If you’ve ever perused teen sex questions on Yahoo Answers, you know the state of sexual education in this country is extremely dire. Apparently, the crappiness of sex ed programs also extends to Singapore, where one teenage girl wrote a Facebook post eviscerating her school’s family values-based sex education curriculum for perpetuating dangerous and inaccurate gender stereotypes.
Agatha Tan, a teenage girl at Hwa Chong Institution in Singapore, posted the following open letter to her principal earlier this week, after attending a sex ed workshop sponsored by the Christian non-profit Focus on the Family. In the lengthy post, Tan accuses the Focus on the Family workshop of, among other things, promoting offensive gender stereotypes, propagating rape culture, and using LGBT-exclusionary language.
“While sexuality education rarely manages to teach me something that I have not already learnt through past sessions or mainstream media, this booklet was different,” Tan says in her post. “From merely glancing through this booklet, I learned a simple yet important lesson: That bigotry is very much alive and it was naïve of me to think I could be safe from it even in school.”
One of the primary issues Tan had with the sex ed workshop was that it propagated offensive gender stereotypes, frequently making sweeping generalizations about male versus female behavior and using the word “gals” to refer to young women:
According to FotF, “gals”—as it is written throughout the booklet —are fragile and need guys’ support, and everything a guy does in the relationship is excusable simply because he is a guy and is wired that way. “Gals,” it writes, “need to be loved,” “can be emotional” “want security,” “[want] you to listen to her problems,” and “[want] to look attractive,” and validation of each of these can only come from the support of a male. It paints girls as hopelessly dependent beings who are incapable of surviving without guys.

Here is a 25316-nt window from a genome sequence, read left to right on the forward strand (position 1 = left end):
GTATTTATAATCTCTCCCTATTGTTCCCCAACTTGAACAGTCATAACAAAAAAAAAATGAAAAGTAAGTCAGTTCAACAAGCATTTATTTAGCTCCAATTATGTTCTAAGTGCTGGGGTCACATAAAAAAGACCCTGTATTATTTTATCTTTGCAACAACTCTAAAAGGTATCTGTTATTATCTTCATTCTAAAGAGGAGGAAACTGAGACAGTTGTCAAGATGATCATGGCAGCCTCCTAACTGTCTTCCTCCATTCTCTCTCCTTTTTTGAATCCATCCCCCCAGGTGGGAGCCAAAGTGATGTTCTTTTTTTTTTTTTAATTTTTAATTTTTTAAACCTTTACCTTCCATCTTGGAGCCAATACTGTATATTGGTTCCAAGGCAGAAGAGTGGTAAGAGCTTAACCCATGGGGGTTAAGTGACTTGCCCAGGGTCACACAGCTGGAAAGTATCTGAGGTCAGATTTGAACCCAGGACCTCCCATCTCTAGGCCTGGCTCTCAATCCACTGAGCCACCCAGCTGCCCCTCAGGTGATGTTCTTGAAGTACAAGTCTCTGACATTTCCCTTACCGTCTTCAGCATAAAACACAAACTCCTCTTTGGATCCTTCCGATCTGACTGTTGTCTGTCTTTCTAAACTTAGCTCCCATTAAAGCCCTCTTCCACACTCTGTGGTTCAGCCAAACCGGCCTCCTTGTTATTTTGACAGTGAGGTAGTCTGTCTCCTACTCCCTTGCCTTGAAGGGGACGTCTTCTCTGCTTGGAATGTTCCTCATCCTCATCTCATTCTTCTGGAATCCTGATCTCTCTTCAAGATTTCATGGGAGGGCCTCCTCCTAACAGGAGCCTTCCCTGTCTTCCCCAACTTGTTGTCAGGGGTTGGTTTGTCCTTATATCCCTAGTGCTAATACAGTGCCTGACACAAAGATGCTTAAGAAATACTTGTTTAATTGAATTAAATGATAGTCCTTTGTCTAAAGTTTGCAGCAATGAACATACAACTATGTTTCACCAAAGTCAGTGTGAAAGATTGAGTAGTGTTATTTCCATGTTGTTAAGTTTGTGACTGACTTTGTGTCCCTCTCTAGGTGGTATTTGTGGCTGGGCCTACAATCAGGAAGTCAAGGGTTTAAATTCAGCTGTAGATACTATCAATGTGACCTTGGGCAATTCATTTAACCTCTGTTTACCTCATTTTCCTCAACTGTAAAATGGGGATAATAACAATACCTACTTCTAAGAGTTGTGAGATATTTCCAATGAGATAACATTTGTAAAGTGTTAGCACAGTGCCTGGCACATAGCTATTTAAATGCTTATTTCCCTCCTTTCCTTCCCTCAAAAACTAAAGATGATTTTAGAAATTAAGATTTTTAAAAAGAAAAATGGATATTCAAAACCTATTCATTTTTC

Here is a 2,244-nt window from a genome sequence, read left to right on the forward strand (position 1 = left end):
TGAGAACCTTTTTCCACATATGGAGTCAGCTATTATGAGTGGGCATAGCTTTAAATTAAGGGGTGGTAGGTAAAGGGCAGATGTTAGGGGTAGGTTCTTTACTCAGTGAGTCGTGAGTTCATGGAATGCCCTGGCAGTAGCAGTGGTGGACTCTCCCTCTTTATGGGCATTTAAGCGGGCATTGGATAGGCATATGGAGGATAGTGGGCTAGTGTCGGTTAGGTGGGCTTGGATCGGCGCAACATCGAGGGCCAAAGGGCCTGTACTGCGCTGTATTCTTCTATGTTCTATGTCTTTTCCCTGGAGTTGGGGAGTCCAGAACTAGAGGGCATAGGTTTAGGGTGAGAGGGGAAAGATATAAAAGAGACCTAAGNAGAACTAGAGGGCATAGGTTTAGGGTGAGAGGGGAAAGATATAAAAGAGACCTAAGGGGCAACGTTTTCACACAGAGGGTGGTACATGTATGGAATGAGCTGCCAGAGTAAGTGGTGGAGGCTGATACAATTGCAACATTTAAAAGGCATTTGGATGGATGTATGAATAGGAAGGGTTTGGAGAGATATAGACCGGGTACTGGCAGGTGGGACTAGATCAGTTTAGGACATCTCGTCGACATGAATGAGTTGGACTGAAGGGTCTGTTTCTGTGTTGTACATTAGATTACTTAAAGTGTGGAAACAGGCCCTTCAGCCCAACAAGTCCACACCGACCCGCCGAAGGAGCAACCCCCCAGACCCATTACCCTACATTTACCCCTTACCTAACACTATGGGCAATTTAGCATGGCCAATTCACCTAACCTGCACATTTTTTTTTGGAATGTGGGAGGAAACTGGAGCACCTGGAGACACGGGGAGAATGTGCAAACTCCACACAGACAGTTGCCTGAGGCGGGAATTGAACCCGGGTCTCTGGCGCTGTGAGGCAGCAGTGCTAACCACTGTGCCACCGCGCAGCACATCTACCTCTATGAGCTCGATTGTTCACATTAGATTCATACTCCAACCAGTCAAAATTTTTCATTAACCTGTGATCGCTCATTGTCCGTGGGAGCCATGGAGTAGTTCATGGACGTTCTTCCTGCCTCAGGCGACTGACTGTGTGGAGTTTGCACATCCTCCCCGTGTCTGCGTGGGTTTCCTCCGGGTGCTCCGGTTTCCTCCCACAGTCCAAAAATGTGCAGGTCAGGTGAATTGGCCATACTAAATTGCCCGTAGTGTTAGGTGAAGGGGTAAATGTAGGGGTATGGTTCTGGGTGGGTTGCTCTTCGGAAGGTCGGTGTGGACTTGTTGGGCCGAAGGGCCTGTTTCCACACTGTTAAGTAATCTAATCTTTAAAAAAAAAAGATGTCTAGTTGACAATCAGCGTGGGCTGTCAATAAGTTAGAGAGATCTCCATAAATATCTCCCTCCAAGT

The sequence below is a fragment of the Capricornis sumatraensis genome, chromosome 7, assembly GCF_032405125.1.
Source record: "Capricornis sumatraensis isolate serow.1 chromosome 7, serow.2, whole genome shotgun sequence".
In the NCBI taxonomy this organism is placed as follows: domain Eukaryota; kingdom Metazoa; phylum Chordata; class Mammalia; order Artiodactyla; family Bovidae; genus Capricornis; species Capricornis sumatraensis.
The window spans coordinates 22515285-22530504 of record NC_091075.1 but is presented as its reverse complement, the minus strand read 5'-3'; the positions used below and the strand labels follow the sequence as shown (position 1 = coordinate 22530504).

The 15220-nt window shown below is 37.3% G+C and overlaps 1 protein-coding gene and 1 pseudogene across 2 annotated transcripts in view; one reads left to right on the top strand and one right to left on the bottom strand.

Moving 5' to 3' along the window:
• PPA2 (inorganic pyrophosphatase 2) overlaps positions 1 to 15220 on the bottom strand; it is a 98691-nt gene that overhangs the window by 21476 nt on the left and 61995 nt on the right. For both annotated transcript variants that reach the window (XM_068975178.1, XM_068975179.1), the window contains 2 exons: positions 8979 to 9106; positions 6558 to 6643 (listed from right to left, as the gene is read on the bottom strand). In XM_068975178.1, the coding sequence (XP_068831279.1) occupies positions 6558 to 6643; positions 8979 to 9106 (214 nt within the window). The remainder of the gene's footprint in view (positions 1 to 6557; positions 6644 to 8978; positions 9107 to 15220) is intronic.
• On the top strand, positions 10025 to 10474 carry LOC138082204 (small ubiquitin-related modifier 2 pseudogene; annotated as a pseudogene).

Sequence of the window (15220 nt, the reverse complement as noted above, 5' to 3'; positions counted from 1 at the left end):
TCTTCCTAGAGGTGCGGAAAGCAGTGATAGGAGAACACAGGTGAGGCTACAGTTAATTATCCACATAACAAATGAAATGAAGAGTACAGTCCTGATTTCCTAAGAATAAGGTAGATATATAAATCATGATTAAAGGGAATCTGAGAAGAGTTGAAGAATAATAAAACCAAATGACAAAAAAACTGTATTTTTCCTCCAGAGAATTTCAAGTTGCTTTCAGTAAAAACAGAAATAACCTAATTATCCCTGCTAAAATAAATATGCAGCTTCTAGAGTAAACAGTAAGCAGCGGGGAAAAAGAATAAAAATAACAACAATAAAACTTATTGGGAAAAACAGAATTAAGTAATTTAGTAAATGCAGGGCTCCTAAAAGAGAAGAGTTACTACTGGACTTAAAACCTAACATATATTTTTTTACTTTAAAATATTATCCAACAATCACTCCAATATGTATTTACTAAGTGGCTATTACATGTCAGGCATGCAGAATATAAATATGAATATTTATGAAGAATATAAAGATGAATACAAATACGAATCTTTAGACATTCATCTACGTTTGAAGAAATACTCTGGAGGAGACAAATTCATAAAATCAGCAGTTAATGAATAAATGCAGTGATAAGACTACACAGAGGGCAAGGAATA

Tan also took issue with the cover page of a booklet the event’s facilitators passed out prior to the workshop, which featured various thoughts teenage boys have about girls and vice versa, including the phrases “No means yes?” and “Yes means no?” The booklet also includes a section on what men and women “really mean” versus what they say, with men being depicted as frank and straightforward and women as misrepresenting their true thoughts:
The facilitators from FotF neglected to mention that thinking a girl means “yes” when she says “no” is actually completely wrong. Rather, they spent their four hours with us discussing things such as what a girl “really means” when she says something else, as opposed to guys who are “direct” and “always mean what they say.” By telling the student population this, FotF sends a dangerous message: that you should always assume that a girl means something else (like “yes”) when really she just means “no.”
Judging by these ridiculous screengrabs from the booklet, it appears Tan has a point:
Tan also accuses Focus on the Family of silencing students’ dissenting views on sexuality. When a fellow student asked the organization why the pamphlet didn’t include language targeted at LGBT or polyamorous couples, for instance, Focus on the Family shut the question down, saying “her views were not what the audience wanted to listen to and that perhaps she could remain quiet for now and bring it up with him afterwards.”
Since Tan posted her excoriation of Focus on the Family earlier this week, it’s been shared more than 2,800 times on Facebook. In response to the uproar over the post, Focus on the Family spokesperson Vicky Ho told the Online Citizen that the workshop is not intended as a sexual education program, and is instead “designed to be a relationship program to help young people unravel the world of the opposite sex, uncover the truths of love and dating, and reveal what it takes to have healthy and meaningful relationships.”
Ho also added that the organization was in contact “with the relevant parties” to address Tan’s concerns about the curriculum. It seems like they have an awful lot of work to do, but first things first: Stop calling high school girls “gals.” They’re young adult women, not secretaries in a 1930s screwball comedy.
H/T Mic | Photo by Daniel Oines/Flickr (CC BY 2.0)